Friday 23 August 2013

Familiarity breeds fondness (and Plague)

(August 3rd)

The lovely thing about returning to a place one has been before is the familiarity of it. You know where it is and how to get there; what amenities are around; little helpful tricks and tips that make things easier, and what the pitfalls are going to be; you know you like it, or why else go back? In our case, returning to site 22 on the Silver Creek campground, on the Truckee River, we have enjoyed immensely knowing what to expect. The walk from the car park is still just as far, but we knew about the private little beach that makes it worthwhile. There are still ants everywhere, but we know they drive away other insects and don't bite. Best of all, there have been two significant changes in the four years to the day since we were last here.

Firstly, each site now has a large bear box - not only good for keeping away bears but also for storing all our camping stuff while we're off gallivanting. Secondly, there is now a camp host: an extremely affable gentleman with braces and a cap, who sells cords of wood so we don't need to go and haul back termite-infested felled trees from the Olympic park down the road. "Bears - yes," he said when we arrived, "though not as many as there used the be. The chipmunks carry the Plague, like they have for the past 30 years [we were alarmed, before leaving the UK, to read that some campsites around LA had been closed due to Plague-infested squirrels] but this year they also have the Hunter virus which is airborne and REALLY nasty, so don't encourage the chipmunks." He has been round a few times to check on us and have a chat, and it's really comforting to know there's someone looking out for this place. Today he told us about the recent yoga camp up the road, and how impossible it had been to check everyone in because they left at dawn and returned at midnight, and how he'd stood in the road to try and get them to sign in but they were in too much of a hurry to get to their dawn workouts. Yesterday he told us about the paperwork he'd had to do when a group of people never came back to break camp, and how their stuff is still in his trailer and nobody knows where they went.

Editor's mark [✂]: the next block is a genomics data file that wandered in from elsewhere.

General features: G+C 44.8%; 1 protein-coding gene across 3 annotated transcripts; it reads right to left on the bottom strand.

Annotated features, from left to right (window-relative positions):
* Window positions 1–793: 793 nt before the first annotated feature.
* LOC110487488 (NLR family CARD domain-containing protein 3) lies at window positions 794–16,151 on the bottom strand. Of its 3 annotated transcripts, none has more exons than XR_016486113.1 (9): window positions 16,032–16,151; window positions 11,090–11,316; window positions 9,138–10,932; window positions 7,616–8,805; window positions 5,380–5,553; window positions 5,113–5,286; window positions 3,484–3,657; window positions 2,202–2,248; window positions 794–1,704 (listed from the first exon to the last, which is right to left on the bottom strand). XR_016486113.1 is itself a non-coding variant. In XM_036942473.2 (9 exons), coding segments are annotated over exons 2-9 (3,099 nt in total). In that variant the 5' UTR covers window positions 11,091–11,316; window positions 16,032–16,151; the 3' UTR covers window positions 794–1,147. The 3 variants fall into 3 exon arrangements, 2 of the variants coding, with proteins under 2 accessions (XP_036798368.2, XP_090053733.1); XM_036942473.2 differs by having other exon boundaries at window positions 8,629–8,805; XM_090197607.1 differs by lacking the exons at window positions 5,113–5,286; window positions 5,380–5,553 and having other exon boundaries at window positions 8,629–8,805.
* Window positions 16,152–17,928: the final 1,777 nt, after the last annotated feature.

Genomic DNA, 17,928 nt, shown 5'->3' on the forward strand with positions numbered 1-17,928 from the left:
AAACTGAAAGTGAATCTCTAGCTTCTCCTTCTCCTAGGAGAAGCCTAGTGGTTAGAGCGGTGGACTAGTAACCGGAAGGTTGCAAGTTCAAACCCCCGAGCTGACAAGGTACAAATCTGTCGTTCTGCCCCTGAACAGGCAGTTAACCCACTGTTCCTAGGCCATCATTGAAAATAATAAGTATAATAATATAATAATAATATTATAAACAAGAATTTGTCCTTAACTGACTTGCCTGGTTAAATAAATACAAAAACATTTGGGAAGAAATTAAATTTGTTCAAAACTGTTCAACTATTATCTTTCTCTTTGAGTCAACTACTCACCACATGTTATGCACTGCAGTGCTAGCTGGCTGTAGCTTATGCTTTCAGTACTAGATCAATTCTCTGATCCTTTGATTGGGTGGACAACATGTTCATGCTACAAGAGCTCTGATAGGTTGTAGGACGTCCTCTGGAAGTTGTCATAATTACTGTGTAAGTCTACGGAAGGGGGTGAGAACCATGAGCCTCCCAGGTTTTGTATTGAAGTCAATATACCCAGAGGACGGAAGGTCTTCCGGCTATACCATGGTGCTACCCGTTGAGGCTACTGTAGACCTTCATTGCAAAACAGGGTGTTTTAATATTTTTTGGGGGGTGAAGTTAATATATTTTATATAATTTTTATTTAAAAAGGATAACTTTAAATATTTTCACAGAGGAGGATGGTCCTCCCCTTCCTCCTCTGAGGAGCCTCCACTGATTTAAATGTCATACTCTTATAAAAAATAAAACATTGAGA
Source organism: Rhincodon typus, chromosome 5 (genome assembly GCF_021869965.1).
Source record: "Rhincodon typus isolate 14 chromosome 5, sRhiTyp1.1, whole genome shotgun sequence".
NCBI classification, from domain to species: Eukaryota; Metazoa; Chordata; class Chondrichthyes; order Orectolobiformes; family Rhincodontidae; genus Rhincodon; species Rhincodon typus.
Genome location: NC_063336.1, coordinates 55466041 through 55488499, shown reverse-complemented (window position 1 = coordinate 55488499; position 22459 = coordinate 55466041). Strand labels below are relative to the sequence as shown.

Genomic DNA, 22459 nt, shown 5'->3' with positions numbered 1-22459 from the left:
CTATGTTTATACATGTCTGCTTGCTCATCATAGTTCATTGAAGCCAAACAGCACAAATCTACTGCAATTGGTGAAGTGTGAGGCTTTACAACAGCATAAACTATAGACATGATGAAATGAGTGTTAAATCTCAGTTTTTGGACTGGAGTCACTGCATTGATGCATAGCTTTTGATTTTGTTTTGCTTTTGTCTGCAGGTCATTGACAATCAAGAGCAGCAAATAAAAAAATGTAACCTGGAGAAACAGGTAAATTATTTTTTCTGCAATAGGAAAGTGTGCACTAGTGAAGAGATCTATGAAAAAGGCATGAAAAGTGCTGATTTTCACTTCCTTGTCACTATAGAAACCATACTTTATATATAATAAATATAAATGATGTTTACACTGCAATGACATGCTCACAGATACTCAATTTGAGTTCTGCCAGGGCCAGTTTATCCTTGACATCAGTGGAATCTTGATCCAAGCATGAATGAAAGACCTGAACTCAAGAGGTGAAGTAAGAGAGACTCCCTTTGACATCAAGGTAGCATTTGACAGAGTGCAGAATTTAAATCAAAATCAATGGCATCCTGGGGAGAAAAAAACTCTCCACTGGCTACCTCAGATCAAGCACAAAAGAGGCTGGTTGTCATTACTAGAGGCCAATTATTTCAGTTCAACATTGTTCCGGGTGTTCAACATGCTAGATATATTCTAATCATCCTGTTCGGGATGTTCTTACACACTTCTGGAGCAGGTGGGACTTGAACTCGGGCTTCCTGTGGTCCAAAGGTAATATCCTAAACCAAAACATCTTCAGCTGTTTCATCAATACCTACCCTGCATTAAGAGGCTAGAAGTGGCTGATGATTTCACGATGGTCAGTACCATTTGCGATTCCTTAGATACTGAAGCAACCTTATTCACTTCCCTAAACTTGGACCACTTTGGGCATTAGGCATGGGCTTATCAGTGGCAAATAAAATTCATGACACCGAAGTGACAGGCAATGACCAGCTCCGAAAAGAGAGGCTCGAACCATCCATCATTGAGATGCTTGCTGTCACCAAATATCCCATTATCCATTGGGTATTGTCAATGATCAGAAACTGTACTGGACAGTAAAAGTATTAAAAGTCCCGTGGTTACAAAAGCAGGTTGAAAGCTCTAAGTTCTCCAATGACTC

He's full of good stories. I think I would like to do his job one summer.

A panorama from our "private beach". 

Today we've been into Reno - me, to visit the Mecca that is Jimmy Beans, Mr Z, to play golf at Rosewood Lakes golf course. He returned saying it was insane and one big water hazard; not exactly Rosewood Lakes but Rosewood Islands, with reeds and geese and water everywhere. He also said he'd like to do it again which is good, because it will make visiting Jimmy Beans that bit less painful for him.

Since my last visit, the shop has moved over towards the airport. It's a modest size with a few skeins each of a good variety if yarn. But then, through the warehouse Row upon row of boxes of yarn, all labelled and indexed and waiting for a customer like me to rummage through. I was in there a good 90 minutes before I surfaced, and my rummaging paid off because I found a skein of Artyarns beaded silk light which was my intended purchase but was listed as on back order until September on the website - and actually, was put through the till as a different colourway, presumably because of this.

I'd love to say that was all that came home with me, but I can't, in good conscience. With all that Madelinetosh and Dream in Colour and Lorna's Laces and Malabrigo to choose from, I had to go back in for a second pass after the first rummage and a lot of justifying was done of the final total, chiefly that it is my birthday and that I did extra work in July for the exam board hat turned out to be surprisingly lucrative. I could so easily have bought more, but when will I have time to knit it up? And pretty yarn should become something beautiful.

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